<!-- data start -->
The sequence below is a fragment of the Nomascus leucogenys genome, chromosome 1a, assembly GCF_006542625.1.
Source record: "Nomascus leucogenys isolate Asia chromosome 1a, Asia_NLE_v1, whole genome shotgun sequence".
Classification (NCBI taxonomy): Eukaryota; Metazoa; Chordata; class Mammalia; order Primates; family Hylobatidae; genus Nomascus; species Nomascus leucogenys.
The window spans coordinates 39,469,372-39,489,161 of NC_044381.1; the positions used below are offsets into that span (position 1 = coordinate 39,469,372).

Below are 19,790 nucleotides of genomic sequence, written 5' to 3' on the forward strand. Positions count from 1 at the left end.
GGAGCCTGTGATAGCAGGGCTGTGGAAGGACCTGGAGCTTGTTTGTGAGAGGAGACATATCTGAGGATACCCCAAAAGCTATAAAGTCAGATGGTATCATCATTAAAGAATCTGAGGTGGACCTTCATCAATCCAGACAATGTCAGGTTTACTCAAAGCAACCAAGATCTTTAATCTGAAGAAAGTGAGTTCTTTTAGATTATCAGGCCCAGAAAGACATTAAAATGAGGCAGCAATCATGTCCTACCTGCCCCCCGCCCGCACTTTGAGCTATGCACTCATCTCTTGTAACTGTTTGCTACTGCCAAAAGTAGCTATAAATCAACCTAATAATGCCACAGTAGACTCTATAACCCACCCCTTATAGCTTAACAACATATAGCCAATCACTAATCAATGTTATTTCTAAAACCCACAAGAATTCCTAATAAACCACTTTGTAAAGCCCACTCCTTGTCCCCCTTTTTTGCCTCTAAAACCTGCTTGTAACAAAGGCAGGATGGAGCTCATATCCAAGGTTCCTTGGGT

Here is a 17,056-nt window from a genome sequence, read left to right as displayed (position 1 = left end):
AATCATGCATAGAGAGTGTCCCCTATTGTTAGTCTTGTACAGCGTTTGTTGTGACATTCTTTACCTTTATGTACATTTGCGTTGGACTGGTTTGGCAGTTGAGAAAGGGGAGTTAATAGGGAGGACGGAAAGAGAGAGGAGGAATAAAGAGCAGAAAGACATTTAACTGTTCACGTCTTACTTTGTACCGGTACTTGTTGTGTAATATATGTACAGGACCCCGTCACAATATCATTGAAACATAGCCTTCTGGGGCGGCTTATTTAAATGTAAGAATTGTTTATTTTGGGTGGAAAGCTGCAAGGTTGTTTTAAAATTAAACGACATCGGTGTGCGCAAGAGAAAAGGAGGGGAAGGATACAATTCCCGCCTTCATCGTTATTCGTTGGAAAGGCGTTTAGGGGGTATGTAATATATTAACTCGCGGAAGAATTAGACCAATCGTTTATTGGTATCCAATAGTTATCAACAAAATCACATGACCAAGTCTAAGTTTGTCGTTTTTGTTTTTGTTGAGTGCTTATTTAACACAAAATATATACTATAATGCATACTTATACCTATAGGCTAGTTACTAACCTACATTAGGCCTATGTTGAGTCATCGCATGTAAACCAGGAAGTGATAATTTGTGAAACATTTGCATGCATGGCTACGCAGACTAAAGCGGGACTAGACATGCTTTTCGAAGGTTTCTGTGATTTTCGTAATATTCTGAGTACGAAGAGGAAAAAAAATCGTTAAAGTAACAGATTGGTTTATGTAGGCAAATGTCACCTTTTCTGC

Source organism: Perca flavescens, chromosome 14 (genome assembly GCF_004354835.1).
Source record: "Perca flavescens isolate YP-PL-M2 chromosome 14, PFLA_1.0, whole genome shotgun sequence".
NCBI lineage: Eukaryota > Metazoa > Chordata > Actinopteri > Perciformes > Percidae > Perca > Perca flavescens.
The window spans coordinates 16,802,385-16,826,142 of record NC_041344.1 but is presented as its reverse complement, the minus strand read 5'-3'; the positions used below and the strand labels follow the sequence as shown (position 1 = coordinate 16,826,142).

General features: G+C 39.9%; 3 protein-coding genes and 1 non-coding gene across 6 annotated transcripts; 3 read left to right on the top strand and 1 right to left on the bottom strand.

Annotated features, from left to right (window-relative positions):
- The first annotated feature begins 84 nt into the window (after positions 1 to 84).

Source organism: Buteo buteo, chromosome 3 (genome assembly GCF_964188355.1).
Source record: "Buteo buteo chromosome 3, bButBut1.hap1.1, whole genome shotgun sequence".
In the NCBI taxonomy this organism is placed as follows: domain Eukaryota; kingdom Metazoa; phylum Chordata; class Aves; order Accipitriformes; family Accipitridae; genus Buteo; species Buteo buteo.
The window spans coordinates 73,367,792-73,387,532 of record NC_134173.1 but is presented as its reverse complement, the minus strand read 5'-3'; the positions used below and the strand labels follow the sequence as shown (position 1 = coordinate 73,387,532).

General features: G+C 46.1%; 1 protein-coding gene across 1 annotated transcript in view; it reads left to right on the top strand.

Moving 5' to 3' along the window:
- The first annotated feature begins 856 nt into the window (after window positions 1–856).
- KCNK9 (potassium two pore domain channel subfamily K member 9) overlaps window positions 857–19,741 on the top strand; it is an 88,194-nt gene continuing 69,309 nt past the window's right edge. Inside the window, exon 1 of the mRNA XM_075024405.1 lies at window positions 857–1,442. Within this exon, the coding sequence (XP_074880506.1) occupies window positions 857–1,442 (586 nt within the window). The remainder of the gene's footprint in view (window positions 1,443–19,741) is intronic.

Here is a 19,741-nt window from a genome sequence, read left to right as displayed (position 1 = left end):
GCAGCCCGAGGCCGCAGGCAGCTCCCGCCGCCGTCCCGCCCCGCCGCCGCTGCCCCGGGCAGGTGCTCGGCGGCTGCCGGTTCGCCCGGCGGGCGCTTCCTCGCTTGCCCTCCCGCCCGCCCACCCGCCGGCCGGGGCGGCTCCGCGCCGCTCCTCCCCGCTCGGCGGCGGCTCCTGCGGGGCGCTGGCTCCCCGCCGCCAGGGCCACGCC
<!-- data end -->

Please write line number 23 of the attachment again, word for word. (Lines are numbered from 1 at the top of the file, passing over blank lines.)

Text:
- KCNK9 (potassium two pore domain channel subfamily K member 9) overlaps window positions 857–19,741 on the top strand; it is an 88,194-nt gene continuing 69,309 nt past the window's right edge. Inside the window, exon 1 of the mRNA XM_075024405.1 lies at window positions 857–1,442. Within this exon, the coding sequence (XP_074880506.1) occupies window positions 857–1,442 (586 nt within the window). The remainder of the gene's footprint in view (window positions 1,443–19,741) is intronic.